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What's happening: Shares of XPO Logistics (NYSE:XPO) are down nearly 13% in early trading today, after it announced that it would buy trucking company Con-Way (NYSE:CNW) for roughly $3 billion. Shares of Con-Way are up close to 34% today on the news, trading at around $47.44, a slight discount to the $47.60 per share that XPO Logistics has agreed to pay. 

Why it's happening: While it's pretty obvious why Con-Way shares are up (they should trade closer to the deal price until it eventually closes), XPO Logistics' share price drop is a little more nuanced. 

Trading volume is super-high today, so it's looking like a lot of shareholders (or a few large shareholders) don't really like the deal. The company will spend the vast majority of its $1.2 billion in cash on the acquisition, as well as adding to its $3.8 billion in long-term debt. It will also gain another roughly $286 million in net debt that Con-Way carries:

XPO Cash and Equivalents (Quarterly) Chart

XPO Cash and Equivalents (Quarterly) data by YCharts.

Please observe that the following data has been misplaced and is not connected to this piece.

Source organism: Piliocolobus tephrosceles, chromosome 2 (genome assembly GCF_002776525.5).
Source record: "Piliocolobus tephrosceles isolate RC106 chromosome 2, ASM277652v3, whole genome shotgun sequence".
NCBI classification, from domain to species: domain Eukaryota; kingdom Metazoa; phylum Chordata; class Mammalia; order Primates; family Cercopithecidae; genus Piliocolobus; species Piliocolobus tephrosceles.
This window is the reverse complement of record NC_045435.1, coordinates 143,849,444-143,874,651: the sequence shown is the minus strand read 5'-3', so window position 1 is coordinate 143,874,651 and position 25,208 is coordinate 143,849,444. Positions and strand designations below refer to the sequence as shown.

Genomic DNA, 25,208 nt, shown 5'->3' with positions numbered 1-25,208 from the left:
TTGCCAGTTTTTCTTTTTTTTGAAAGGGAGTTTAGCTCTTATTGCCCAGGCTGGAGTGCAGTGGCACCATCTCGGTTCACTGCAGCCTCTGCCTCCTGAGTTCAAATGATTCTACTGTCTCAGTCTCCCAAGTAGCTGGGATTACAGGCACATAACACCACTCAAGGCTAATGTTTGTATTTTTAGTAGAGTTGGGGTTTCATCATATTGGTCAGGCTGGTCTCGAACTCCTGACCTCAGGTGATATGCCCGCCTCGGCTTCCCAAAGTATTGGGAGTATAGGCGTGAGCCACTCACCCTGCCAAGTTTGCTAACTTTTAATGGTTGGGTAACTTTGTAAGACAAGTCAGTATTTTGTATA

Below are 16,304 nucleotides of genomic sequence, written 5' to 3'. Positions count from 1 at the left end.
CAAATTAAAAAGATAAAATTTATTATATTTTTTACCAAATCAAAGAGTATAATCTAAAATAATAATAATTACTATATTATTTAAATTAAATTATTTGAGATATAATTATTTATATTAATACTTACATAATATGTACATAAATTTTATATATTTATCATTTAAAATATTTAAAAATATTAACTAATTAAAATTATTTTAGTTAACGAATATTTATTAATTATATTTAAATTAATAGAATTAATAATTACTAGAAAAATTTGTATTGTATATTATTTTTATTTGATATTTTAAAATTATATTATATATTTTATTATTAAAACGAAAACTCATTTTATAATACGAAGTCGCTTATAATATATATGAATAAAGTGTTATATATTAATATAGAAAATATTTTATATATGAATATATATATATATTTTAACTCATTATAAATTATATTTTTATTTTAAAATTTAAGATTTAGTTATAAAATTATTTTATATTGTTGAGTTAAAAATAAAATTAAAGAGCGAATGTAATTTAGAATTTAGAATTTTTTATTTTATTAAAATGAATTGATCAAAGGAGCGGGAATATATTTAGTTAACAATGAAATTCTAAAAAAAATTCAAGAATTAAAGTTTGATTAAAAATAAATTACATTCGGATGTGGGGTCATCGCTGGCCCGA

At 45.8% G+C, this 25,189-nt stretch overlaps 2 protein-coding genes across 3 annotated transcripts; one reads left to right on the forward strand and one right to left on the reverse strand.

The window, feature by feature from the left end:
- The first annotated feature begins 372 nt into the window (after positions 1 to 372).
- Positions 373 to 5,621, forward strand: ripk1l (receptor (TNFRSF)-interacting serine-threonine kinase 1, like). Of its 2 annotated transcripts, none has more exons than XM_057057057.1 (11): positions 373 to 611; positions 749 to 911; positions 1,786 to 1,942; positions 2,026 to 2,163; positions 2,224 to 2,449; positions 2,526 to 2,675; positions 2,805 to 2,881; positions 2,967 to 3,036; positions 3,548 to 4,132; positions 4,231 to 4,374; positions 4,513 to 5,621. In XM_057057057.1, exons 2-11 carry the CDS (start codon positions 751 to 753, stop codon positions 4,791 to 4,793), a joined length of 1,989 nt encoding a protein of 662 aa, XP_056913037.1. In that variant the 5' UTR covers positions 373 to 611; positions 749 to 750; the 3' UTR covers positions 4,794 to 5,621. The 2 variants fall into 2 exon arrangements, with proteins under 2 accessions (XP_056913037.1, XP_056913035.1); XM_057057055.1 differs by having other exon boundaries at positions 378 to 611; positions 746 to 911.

That's not to say this is a bad deal, but the market's immediate reaction isn't positive, a continuing trend so far in 2015 as XPO Logistics has been on an acquisition binge, having recently acquired a French shipping company for more than $3 billion. 

The company's stock is down about 28% since January, so it's going to be up to management to prove Mr. Market wrong and show that these acquisitions are in the best interest of its own shareholders. And while the 34% premium for Con-Way's shares may seem expensive, it's actually slightly below that company's share price as recently as January, so XPO isn't necessarily overpaying:

XPO Chart

XPO data by YCharts.

But will the acquisition pay off for XPO Logistics shareholders? It's going to take a few years before we know the answer to that question. 

Jason Hall has no position in any stocks mentioned. The Motley Fool recommends XPO Logistics. Try any of our Foolish newsletter services free for 30 days. We Fools may not all hold the same opinions, but we all believe that considering a diverse range of insights makes us better investors. The Motley Fool has a disclosure policy.